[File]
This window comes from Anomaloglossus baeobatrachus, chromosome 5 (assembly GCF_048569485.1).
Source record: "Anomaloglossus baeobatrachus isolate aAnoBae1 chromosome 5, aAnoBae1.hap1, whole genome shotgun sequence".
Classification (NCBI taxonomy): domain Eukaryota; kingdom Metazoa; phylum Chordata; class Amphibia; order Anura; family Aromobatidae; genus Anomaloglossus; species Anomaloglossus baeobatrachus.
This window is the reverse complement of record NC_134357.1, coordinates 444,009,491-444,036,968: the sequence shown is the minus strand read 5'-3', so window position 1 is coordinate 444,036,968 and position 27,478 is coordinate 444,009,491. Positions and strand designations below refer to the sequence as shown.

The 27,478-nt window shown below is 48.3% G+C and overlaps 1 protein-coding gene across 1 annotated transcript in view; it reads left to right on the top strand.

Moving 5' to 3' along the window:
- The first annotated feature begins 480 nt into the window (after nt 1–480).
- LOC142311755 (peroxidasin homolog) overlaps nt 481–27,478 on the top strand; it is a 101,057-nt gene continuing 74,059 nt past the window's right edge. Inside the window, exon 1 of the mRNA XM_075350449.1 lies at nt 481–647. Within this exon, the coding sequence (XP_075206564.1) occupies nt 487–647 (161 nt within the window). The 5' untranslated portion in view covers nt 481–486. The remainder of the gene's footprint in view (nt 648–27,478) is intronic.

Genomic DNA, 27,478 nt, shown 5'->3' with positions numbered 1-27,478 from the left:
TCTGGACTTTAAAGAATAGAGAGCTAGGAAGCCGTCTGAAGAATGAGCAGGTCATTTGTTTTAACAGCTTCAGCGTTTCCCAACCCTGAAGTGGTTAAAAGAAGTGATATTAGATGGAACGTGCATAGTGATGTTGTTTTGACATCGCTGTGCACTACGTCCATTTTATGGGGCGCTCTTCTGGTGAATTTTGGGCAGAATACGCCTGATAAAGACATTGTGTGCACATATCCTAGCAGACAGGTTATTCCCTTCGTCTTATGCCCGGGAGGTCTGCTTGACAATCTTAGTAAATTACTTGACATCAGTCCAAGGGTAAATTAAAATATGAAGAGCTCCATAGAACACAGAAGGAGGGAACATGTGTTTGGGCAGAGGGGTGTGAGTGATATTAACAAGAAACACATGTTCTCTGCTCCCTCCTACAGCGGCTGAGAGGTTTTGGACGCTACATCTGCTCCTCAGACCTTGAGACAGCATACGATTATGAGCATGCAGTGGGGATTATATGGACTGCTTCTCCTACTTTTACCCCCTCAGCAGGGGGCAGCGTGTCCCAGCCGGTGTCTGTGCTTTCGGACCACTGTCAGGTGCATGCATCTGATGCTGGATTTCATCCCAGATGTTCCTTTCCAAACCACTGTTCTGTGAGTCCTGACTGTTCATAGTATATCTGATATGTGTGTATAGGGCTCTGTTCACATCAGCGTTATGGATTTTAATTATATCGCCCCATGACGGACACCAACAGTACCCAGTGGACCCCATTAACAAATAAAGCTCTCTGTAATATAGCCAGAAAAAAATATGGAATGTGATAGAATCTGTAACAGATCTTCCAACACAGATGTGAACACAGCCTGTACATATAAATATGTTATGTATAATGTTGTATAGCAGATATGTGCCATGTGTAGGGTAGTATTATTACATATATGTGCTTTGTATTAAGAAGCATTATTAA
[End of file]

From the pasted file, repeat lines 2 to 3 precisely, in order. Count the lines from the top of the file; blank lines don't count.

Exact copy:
Source record: "Anomaloglossus baeobatrachus isolate aAnoBae1 chromosome 5, aAnoBae1.hap1, whole genome shotgun sequence".
Classification (NCBI taxonomy): domain Eukaryota; kingdom Metazoa; phylum Chordata; class Amphibia; order Anura; family Aromobatidae; genus Anomaloglossus; species Anomaloglossus baeobatrachus.